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  1. #1
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    mtn vs road bike fit

    I've been on two wheels for as long as I can remember. But it seems all my bikes have been of the flat bar, nobby tire, lotsa reach and elbows out variety. Recently I saved and mid 80's Schwinn road bike from a co-workers "to the dump" pile and after some metal polish on the shiny bits and new rubber I just took it for my first spin around the driveway.

    First impressions are...um....compact, that would be a good word. Standover is good, But the TT length has me wondering. Looking at pictures of roadies in action make me feel like I'm postured appropriately(its not uncomfortable or anything), but its just so weird feeling. Is there a transition period for this weirdness? Will I get accustomed to it eventually? Is there anything I should look for to make sure the frames not too small for me?( don't want to plug alot of dough into something that'll cause problems down the line)

    I hope to make this my commuter/weekend warrior soon so I can re-makeover my mountain bike to dirt only again.
    Evidently natural selection is unable to keep up with reproduction rates.

  2. #2
    Bottecchia fan
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    Aug 2003
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    Colorado Springs, CO
    My Bikes
    1959 Bottecchia Professional (frame), 1966 Bottecchia Professional (in progress...), 1971 Bottecchia Professional (frame), 1973 Bottecchia Gran Turismo, 1974 Bottecchia Special (in progress...), 1977 Bottecchia Special (frame), 1974 Peugeot UO-8
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    There are certainly differences in the riding positions of mountain and road bikes but you didn't give us enough information. How tall are you? What is you inseam length. How much clearance do you have when you stand over the top tube? What size is the Schwinn? If you can provide that information we can probably come up with a ball park guess for fit. A picture of you sitting on it would be good too.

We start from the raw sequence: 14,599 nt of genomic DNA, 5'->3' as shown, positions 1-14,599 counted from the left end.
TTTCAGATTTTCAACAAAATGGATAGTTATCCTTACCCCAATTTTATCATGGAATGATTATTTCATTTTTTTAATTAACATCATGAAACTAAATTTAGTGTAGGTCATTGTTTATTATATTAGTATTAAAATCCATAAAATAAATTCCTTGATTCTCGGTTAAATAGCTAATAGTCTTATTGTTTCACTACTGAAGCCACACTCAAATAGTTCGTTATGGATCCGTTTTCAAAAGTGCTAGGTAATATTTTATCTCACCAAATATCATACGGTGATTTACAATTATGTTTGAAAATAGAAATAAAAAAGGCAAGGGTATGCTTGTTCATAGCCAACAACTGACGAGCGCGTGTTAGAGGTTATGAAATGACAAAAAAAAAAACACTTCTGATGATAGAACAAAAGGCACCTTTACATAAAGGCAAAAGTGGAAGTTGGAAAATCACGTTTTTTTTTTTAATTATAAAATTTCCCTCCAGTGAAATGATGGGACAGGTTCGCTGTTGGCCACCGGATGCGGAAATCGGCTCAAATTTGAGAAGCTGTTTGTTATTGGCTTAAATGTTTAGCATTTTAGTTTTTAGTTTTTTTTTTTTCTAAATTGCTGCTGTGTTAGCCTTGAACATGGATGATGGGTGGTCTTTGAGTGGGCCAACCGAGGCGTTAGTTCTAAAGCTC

1959 Bottecchia Professional (frame), 1966 Bottecchia Professional, 1971 Bottecchia Professional (frame),
    1973 Bottecchia Gran Turismo, 1974 Bottecchia Special, 1977 Bottecchia Special (frame),
    1974 Peugeot UO-8, 1988 Panasonic PT-3500, 2002 Bianchi Veloce, 2004 Bianchi Pista

  3. #3
    Bike ≠ Car ≠ Ped. BarracksSi's Avatar
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    Some bikes. Hell, they're all the same, ain't they?
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    If you're like me, and the frame's too small for you, your lower back will start hurting within half an hour or less.

    That being said, after figuring out my own fit on my road bikes (the two I have with drop bars), along with the recent hybrid and newest MTB, the saddle-to-handlebar distance on all of them is nearly identical to my MTB that I got in college (and I picked that one after trying out three sizes of one bike model). Specifically, since I ride the drop bar bikes most often with my hands at the hoods, which adds about 2" beyond the handlebar clamp, that's the distance that I measured -- and I didn't even measure them until I got them comfortable for ME.

    Frankly, I was surprised. The riding position of each bike definitely feels different, and the drops give me a more aero option, but I can't think that it's just coincidental that every bike measures 30" on the nose.

    I'd say to check that distance to see if you're in the ballpark with the ol' Schwinn. On your flat bar bike(s), measure from the middle of the saddle to the handlebar clamp; on the old roadie, measure from the middle of the saddle to a virtual line that runs between the middle of the bars where they point forward (basically, about where the brakes clamp onto the bars, or maybe an inch rearward from that point).

    If they're within a couple inches (at most), you're probably going to be fine. If it's a bigger difference than that, you'll feel it, and it might hurt after a long enough ride.

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